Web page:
The Blair Witch is back. The follow-up film to 1999's The Blair Witch Project is here, giving us even more insight into the legendary entity that haunts the Black Hills Forest near Burkittsville, MD. Before we head into this new and uncharted territory in the woods, it's important to go back to the story's roots, so to speak. What makes The Blair Witch Project so great? How did it carve out a space in horror movie history? The answer isn't as simple as you might think.
The First of Its Kind, in More Ways Than One
The Blair Witch Project revolutionized the horror genre. It may not have been the first found-footage movie ever — that title goes to 1980's Cannibal Holocaust — but it's arguably the first one to present "found footage" in such a compelling way. The Blair Witch Project stitched together a film so chilling that it launched a whole new subgenre in the horror industry. There are now countless well-known found-footage films, with Cloverfield, V/H/S, Paranormal Activity, and As Above, So Below among the most recognizable. But The Blair Witch Project didn't just use found footage as an effective storytelling device; it presented its contents as fact, something no other found-footage film has quite as effectively done.
The Film's Intrinsic Hyperrealism
There's a reason the events depicted seem so real. Partial credit goes to how the film was presented. It's remarkably poor in quality, and it expertly captures that "burgeoning film student" sort of vibe. The characters depicted share the exact names of the actors who portrayed them. There's the subtitle of the film: "In October 1994, three student filmmakers disappeared in the woods near Burkittsville, Maryland while shooting a documentary . . . a year later their footage was found." At a time when the internet was still in its infantile stages, there was nothing to say, definitively, that this didn't actually happen. It was the thrill of the mystery. Did these students disappear? What happened? Is there something we can see in this footage that no one else was able to see?
In an interview with The A.V. Club, creators Dan Myrick and Eduardo Sanchez talked about how they layered in the realism. "We didn't want to tell people that it was real, but we didn't want to tell people it was fake, either," Sanchez stated. "We were trying to pull a hoax. We designed the film to be, from beginning to end, a completely real experience. We didn't want anything in it to give away the fact that it wasn't real. We wanted real town names, in case someone was from that area. We didn't want any three-point lighting; we didn't want any dolly moves. We didn't use any known actors."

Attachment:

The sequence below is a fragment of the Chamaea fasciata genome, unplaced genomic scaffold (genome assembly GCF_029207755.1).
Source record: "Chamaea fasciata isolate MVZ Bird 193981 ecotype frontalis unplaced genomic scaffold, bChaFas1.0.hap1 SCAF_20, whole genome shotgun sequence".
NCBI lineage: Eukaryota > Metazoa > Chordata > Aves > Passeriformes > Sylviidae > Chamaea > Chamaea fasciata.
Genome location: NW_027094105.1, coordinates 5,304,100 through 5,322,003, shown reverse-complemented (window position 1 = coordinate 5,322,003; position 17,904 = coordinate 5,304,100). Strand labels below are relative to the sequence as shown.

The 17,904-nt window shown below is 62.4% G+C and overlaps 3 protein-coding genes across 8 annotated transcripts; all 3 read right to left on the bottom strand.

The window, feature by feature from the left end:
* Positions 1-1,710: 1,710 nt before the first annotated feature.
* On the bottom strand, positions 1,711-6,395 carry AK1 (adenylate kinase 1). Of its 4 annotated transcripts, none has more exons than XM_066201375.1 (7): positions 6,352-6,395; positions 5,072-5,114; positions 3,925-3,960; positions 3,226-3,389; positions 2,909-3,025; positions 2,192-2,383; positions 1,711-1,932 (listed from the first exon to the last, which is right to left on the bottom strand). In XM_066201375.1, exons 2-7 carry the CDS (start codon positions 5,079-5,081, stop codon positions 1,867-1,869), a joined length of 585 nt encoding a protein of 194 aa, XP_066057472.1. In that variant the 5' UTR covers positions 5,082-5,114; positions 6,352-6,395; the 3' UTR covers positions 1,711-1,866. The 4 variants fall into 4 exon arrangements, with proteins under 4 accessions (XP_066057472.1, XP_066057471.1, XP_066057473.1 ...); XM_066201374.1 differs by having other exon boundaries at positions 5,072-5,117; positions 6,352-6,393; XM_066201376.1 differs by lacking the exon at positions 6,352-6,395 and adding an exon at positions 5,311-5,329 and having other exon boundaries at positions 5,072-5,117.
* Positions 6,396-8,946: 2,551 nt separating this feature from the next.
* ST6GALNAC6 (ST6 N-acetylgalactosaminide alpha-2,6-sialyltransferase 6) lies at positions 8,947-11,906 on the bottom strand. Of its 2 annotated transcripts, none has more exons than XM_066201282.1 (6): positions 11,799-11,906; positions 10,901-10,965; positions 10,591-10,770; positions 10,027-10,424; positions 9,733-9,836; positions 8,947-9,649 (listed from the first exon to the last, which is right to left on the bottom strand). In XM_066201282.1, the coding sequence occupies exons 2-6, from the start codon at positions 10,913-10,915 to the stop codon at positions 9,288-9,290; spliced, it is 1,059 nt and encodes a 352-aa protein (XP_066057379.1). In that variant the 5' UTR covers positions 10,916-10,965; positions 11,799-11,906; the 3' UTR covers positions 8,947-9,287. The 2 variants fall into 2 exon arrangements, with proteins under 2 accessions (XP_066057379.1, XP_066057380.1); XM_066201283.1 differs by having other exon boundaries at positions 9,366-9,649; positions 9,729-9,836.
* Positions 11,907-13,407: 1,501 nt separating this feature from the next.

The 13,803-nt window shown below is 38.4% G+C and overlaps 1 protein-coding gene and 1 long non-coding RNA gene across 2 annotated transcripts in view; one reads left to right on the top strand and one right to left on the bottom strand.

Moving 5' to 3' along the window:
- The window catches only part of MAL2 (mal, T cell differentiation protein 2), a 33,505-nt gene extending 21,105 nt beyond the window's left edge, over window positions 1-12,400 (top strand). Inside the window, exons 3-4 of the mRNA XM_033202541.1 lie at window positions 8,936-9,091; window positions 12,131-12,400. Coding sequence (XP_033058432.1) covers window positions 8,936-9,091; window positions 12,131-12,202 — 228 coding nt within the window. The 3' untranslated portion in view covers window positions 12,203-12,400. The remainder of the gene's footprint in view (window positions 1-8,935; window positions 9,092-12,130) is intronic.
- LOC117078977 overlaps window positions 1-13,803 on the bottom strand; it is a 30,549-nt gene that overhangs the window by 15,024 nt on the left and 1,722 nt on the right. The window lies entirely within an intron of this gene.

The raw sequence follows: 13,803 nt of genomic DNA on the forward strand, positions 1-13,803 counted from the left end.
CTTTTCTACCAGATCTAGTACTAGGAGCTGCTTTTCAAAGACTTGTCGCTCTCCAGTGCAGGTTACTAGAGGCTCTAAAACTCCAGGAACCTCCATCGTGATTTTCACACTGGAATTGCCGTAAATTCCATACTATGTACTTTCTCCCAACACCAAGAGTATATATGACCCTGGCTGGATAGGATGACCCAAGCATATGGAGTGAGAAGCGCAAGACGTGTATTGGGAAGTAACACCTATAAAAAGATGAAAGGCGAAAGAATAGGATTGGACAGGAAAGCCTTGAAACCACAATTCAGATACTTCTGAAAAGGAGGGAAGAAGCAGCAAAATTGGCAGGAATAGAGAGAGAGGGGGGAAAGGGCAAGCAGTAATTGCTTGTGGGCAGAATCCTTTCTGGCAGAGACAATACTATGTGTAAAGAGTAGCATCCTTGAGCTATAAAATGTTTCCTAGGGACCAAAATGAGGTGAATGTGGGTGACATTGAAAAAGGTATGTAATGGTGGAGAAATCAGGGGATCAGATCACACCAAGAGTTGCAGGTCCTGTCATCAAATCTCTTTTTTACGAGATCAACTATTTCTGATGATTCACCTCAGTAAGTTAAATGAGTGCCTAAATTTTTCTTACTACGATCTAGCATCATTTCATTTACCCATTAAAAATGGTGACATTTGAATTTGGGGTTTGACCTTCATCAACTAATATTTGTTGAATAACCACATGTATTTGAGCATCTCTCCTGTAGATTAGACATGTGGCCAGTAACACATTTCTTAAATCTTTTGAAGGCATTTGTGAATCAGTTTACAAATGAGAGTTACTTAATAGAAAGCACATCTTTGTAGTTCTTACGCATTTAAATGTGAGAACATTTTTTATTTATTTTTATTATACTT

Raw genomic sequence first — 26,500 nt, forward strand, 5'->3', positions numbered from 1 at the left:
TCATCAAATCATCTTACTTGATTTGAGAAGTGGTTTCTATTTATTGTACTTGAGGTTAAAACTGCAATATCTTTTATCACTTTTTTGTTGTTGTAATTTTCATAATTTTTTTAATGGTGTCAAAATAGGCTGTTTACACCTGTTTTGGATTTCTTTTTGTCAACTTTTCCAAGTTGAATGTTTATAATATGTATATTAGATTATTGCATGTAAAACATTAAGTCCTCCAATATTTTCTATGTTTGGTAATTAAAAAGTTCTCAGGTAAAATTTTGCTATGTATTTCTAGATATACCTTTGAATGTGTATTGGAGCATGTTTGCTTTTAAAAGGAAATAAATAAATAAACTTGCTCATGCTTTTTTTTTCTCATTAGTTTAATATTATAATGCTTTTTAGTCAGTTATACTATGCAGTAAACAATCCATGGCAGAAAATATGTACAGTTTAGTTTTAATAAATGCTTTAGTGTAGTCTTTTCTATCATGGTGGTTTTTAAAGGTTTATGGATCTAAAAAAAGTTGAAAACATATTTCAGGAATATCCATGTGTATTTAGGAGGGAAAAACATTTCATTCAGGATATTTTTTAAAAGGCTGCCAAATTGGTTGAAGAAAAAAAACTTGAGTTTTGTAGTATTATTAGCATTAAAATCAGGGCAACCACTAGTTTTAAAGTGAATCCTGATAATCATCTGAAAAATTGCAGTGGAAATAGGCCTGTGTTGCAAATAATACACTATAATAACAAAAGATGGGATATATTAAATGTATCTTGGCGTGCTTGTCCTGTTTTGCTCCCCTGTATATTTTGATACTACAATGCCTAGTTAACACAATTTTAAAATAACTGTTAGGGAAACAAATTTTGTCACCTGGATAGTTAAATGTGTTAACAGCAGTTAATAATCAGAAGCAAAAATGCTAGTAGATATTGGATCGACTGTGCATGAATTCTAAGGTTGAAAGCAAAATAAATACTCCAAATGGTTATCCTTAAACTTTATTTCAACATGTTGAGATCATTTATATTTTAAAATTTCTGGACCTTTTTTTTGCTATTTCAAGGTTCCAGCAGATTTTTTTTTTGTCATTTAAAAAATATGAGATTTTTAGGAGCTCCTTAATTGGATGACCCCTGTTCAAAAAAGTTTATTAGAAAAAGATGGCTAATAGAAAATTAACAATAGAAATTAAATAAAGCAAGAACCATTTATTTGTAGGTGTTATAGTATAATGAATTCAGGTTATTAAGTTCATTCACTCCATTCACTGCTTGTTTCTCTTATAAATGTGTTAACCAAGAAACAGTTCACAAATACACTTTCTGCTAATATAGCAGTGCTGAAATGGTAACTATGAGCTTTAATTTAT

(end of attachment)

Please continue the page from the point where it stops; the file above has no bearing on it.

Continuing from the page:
It's true, there's something about the footage that's just so raw. The edits seem amateurish; the camerawork is shaky and unprofessional. In fact, there wasn't even really a script. In the same interview, Sanchez said, "Dan and I wrote a script that was about 35 pages long, and it was basically a script without any dialogue for the whole film. We had always wanted the dialogue to be improvised. We didn't want to put those kinds of limitations on the actors. The prime directive was to not give anything away that was fiction. I felt that by giving the actors the freedom to make up their own lines, it would seem a lot more natural than anything we could script." So all these moments between the actors, all these tiny idiosyncrasies, they layer together to craft a perceived realism. The way it seems so novice is, in the most counterintuitive way, masterful.
The Story's Dedicated Mythology
It's not just that the story of these disappearing film students seems so plausible. The filmmakers took it a step further. They went out of their way to infect the film's universe with a believable lore. Much of the stories related to 16th, 17th, and 18th century history are oral in nature. It's hard to tell what's fact and what's fiction. There was no real way to disprove the story of the Blair Witch, especially if you weren't native to Maryland or its surrounding areas. This meant, as filmgoers, we could see the Blair Witch as a part of the canon of American horror myths. Sanchez and Myrick stitched the witch into a part of history that included the Salem Witch Trails. They crafted a story that worked, and they stuck to it. The fact that they got local "townspeople" to weigh in, to tell the story, to fuel the myth, was all part of the magic that created the film's authenticity.
The Almost Stubborn Preservation of Mystery
And finally, the best thing about the film is that you really can't figure it out. There are no correct answers. The three filmmakers encounter plenty of horrors in the film, but we never see the Blair Witch in the flesh. Have they simply gone insane? Are they vividly hallucinating in light of food deprivation, sleep deprivation, and delirium? Did one of them murder the others? Did someone from the town, like the suspicious Mary Brown for instance, follow them and kill them? You could argue almost any individual theory about the film and you'd be right.
We don't get to see the Blair Witch, and the real horror is that our imagination will craft an image more terrifying than the filmmakers could ever hope to execute. The inconclusive ending is chilling, even unsettling. It doesn't provide answers but simply fuels more questions. And maybe that's the key to The Blair Witch Project's lasting legacy. You can watch it dozens of times, each time noticing something new, a small clue that might finally solve the mystery. But you'll never be able to figure out the Blair Witch, or what really happened to Heather Donahue and her crew. And that's the scariest realization of them all.